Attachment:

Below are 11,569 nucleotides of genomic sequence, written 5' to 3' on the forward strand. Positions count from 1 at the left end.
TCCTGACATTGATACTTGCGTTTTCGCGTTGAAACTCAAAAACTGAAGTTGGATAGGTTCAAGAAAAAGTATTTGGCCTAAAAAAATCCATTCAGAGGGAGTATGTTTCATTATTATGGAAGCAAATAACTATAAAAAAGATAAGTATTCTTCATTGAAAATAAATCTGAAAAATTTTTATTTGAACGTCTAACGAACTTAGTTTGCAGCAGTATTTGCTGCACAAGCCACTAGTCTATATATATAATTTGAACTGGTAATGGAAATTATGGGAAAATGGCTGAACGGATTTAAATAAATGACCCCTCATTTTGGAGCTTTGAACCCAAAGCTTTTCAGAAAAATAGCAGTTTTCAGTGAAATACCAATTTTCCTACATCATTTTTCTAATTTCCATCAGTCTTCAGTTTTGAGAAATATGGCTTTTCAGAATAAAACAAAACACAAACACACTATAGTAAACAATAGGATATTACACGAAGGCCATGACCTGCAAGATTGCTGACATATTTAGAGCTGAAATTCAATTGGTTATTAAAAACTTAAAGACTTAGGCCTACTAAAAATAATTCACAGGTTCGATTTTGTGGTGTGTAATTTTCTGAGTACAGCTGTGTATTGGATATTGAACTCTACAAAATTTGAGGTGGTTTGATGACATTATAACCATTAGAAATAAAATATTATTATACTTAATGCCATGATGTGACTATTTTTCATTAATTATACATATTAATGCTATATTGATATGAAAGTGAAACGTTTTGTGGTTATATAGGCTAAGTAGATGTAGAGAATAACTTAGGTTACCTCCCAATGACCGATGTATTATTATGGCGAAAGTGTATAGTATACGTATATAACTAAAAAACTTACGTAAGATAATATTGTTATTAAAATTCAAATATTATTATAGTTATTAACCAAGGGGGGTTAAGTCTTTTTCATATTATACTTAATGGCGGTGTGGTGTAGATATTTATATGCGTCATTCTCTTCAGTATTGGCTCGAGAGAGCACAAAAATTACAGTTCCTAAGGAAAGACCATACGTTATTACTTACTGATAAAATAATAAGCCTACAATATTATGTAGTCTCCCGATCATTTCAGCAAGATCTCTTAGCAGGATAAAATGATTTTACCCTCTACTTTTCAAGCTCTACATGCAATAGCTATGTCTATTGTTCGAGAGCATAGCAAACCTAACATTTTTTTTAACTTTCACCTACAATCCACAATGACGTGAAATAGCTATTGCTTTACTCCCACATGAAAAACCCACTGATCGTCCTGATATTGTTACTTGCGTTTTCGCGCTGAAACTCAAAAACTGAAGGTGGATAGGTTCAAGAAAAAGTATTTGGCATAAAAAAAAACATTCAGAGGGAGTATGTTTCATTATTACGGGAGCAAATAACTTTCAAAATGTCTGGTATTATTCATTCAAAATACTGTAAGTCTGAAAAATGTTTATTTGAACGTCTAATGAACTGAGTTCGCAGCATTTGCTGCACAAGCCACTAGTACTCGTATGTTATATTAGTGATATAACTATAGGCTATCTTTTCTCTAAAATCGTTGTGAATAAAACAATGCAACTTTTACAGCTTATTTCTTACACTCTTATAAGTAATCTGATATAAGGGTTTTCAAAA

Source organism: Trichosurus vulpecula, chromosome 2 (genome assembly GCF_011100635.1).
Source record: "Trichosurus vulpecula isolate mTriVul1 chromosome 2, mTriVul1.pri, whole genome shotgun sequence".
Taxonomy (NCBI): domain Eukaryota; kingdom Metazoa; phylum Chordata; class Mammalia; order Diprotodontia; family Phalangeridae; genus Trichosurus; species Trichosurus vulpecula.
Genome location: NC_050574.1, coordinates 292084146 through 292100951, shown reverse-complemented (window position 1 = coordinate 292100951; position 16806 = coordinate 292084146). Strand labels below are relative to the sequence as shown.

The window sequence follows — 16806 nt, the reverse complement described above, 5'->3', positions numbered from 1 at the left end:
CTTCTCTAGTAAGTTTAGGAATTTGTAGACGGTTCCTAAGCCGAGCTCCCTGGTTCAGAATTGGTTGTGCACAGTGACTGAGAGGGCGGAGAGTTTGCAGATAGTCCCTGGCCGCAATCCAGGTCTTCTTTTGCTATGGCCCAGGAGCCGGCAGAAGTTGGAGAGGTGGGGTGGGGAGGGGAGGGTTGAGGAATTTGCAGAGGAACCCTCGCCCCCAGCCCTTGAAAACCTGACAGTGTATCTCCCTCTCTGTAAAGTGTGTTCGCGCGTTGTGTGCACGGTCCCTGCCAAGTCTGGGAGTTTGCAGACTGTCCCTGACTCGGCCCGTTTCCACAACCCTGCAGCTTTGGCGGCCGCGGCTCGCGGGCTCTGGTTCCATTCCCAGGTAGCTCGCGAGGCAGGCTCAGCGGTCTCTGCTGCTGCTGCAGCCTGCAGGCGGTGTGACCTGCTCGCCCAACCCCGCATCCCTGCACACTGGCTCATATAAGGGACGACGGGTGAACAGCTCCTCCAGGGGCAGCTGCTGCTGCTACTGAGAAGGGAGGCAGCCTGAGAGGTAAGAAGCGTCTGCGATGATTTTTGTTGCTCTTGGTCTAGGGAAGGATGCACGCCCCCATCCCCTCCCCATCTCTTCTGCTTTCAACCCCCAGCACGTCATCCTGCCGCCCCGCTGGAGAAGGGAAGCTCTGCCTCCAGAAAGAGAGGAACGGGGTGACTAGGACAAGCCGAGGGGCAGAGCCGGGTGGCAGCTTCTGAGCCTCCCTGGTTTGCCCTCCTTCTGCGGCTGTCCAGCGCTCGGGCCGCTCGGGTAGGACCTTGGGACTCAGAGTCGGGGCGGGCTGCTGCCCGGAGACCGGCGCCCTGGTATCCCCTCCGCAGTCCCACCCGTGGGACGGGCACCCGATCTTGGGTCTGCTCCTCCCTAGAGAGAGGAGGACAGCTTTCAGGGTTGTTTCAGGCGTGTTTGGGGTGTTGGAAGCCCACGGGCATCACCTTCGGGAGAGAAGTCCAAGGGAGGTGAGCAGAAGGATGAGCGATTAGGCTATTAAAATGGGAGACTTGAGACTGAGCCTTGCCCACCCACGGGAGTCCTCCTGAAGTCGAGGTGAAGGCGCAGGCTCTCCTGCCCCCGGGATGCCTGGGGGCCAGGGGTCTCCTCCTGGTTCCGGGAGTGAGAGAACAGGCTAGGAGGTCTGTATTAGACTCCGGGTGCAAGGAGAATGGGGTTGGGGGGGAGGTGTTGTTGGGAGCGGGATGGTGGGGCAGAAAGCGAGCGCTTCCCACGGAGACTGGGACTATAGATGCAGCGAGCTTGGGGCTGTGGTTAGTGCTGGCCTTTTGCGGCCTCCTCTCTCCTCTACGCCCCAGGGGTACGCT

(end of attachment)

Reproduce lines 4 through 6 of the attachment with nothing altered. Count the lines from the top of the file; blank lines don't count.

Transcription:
Source record: "Trichosurus vulpecula isolate mTriVul1 chromosome 2, mTriVul1.pri, whole genome shotgun sequence".
Taxonomy (NCBI): domain Eukaryota; kingdom Metazoa; phylum Chordata; class Mammalia; order Diprotodontia; family Phalangeridae; genus Trichosurus; species Trichosurus vulpecula.
Genome location: NC_050574.1, coordinates 292084146 through 292100951, shown reverse-complemented (window position 1 = coordinate 292100951; position 16806 = coordinate 292084146). Strand labels below are relative to the sequence as shown.